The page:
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The Government has announced proposals to expand the current executive remuneration disclosures that listed companies are required to include in their Remuneration Reports, with the intent of having these amendments in place from 1 July 2013.
The Government justifies the proposals by arguing that they are “evidence-based reforms to improve accountability and transparency while preserving our international competitiveness”. However, given the current criticism that Remuneration Reports are too long and complex, only time will tell if these proposals will lead to simplification and understandability.
The main proposals are:
Disclosure of Remuneration Clawback
Listed companies will be required to disclose to shareholders through the Remuneration Report the steps they have taken to clawback bonuses and other remuneration, where a material misstatement has occurred, in relation to the company's financial statements. If the company does not clawback any remuneration, the board will be required to provide a detailed explanation to their shareholders as to why. If shareholders are unhappy with the company's actions, they will be able to use their powers under the two-strikes rule, to vote down the Remuneration Report and potentially spill the board.
Disclosure of Termination Payments
In response to the Corporations and Markets Advisory Committee’s (CAMAC) 2011 report on executive remuneration, the Government will be improving disclosures contained in Remuneration Reports, through the creation of a requirement for more transparent disclosure of termination payments or 'golden handshake' payments. Whilst, unnecessary disclosure requirements will be removed to simplify Remuneration Reports, and clearer categorization of pay will be introduced to better enable shareholders ability to understand the company's remuneration arrangements.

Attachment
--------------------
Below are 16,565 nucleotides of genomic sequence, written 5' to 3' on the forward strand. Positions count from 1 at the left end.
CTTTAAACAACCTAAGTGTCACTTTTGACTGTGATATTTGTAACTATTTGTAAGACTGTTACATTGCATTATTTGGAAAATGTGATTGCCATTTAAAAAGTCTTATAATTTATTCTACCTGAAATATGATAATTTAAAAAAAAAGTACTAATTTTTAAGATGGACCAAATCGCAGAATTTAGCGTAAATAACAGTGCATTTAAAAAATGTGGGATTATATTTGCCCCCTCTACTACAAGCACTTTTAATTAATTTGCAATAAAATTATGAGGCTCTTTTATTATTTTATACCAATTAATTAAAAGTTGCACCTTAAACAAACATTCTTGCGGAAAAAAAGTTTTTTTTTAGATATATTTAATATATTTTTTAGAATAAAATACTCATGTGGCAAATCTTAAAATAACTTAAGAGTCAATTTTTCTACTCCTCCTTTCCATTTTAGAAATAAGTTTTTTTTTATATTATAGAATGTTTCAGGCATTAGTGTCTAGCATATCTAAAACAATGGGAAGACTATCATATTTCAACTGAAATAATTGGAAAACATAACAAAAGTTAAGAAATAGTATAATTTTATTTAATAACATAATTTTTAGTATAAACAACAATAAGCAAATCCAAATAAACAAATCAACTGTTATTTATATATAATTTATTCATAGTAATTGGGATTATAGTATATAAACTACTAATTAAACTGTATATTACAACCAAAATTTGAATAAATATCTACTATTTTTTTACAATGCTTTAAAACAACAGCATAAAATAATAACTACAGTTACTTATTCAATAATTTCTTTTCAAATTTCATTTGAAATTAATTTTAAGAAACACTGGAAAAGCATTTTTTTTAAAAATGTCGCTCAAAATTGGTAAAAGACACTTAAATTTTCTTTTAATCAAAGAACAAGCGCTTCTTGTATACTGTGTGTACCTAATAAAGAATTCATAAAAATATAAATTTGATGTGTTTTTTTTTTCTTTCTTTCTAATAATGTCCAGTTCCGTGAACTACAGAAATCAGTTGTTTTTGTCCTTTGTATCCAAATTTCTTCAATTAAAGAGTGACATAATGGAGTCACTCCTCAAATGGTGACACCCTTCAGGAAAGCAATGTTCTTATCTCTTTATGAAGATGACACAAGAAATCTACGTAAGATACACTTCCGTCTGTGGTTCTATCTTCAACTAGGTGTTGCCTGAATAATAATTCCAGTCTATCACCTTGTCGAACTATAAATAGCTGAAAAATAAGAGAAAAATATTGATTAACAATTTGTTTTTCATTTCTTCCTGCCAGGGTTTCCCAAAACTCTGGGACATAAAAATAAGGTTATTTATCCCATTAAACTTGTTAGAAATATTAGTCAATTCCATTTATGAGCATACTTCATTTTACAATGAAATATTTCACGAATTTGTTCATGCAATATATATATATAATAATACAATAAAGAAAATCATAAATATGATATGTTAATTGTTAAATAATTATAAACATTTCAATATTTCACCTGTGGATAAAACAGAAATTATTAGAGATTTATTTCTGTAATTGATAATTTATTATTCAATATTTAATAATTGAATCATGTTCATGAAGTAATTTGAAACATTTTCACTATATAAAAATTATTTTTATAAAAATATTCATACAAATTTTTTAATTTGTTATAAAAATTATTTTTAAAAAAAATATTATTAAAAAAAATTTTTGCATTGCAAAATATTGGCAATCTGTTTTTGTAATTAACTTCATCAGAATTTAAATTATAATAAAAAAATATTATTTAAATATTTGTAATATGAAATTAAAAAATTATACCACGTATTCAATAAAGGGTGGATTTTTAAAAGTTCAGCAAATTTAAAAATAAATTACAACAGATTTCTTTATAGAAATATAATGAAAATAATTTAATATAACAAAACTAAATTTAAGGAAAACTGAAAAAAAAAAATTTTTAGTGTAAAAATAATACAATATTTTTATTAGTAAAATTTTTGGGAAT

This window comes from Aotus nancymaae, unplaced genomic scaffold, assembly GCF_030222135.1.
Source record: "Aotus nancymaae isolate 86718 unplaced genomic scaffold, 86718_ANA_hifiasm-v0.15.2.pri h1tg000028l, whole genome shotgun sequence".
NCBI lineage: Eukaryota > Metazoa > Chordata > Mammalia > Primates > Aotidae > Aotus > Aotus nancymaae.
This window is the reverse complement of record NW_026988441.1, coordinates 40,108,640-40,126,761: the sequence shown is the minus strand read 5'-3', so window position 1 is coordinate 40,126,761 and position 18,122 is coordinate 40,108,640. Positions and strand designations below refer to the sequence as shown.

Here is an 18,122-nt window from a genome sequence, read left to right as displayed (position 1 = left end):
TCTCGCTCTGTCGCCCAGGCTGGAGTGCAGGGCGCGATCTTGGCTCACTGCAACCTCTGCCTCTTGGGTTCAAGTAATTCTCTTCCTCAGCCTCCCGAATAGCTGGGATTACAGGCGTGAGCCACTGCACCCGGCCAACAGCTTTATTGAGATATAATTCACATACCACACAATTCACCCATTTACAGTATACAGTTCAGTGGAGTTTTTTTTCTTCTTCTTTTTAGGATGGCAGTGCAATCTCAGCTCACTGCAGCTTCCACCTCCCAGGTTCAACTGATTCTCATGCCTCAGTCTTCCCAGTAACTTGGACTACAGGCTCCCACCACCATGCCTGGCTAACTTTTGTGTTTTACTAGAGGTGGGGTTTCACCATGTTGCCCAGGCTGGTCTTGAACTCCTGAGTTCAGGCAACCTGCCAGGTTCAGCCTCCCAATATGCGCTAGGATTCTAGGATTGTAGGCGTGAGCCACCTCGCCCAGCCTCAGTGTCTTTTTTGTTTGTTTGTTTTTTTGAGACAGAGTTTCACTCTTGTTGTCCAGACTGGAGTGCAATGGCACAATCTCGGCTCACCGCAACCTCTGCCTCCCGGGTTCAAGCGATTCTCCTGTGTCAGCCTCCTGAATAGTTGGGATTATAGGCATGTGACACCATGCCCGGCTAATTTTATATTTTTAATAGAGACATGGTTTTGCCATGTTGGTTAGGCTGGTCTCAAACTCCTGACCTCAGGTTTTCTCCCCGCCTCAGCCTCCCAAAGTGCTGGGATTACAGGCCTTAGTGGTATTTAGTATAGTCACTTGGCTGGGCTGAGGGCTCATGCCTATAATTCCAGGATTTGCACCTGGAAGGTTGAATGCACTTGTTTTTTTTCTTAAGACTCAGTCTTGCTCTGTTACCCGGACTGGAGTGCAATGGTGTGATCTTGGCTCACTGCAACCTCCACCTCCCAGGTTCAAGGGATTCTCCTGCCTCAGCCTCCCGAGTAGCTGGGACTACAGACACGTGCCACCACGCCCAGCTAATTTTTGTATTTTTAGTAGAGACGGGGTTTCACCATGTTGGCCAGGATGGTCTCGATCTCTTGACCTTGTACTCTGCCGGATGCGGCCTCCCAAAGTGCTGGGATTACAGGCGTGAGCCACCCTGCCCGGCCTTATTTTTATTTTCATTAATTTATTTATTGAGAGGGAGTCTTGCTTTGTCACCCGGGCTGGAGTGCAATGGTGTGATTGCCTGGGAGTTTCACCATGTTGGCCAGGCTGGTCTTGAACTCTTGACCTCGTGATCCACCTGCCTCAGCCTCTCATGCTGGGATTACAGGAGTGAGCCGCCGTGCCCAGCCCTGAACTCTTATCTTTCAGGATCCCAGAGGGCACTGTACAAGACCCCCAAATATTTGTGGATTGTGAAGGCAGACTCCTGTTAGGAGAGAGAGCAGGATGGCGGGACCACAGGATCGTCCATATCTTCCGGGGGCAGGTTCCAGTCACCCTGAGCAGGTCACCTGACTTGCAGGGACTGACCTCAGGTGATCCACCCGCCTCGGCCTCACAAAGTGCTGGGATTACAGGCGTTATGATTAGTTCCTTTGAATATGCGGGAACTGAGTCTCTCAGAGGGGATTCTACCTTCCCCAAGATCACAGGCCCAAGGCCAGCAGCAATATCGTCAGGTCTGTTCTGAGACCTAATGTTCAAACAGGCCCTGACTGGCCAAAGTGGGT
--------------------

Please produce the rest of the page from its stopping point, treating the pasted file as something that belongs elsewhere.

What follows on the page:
Other proposed reforms to the executive remuneration framework include:
- relieving certain unlisted entities from the obligation to prepare a Remuneration Report, which will significantly reduce the regulatory burden on companies that are not subject to the 'two-strikes' mechanism
- inserting disclosure requirements for related party transactions into the Corporations Regulations, as these disclosure requirements will be removed from the accounting standards from 1 July 2013
- creating a general description of the company’s remuneration governance framework
- forming a requirement for the Remuneration Report to disclose any options that have lapsed in the current financial year and indicate the year(s) in which they were granted. However, there is no obligation to include a value for the lapsed options
- eliminating the requirement to disclose the percentage of the value of remuneration that consists of options that should be repealed as this can be deduced from information already required by Corporations Regulation 2M.3.03
- disclosing all payments (including entitlement payments, severance payments and post-severance payments) for key management personnel upon their retirement from the company, regardless of whether those payments were provided under an employment contract
- supplying remuneration disclosure for key management personnel (including crystallised past pay, present pay and future pay)